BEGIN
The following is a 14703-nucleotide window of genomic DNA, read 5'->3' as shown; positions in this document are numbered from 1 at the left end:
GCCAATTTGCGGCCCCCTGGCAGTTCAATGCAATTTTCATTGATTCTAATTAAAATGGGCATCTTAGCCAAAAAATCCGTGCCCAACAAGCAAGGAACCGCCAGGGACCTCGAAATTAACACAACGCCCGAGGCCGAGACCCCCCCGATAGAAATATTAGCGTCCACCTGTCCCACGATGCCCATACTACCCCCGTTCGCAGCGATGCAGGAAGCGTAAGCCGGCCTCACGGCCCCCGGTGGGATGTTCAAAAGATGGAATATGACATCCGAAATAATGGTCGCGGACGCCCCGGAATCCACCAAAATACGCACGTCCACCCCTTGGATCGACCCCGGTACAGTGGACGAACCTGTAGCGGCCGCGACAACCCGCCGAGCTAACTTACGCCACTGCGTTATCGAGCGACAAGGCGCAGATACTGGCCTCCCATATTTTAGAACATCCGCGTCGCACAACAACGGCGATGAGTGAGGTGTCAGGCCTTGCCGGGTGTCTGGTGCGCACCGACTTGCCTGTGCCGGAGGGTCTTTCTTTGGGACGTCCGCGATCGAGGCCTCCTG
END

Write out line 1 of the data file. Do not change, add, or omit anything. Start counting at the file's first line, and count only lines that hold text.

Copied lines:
The following is a 14703-nucleotide window of genomic DNA, read 5'->3' as shown; positions in this document are numbered from 1 at the left end: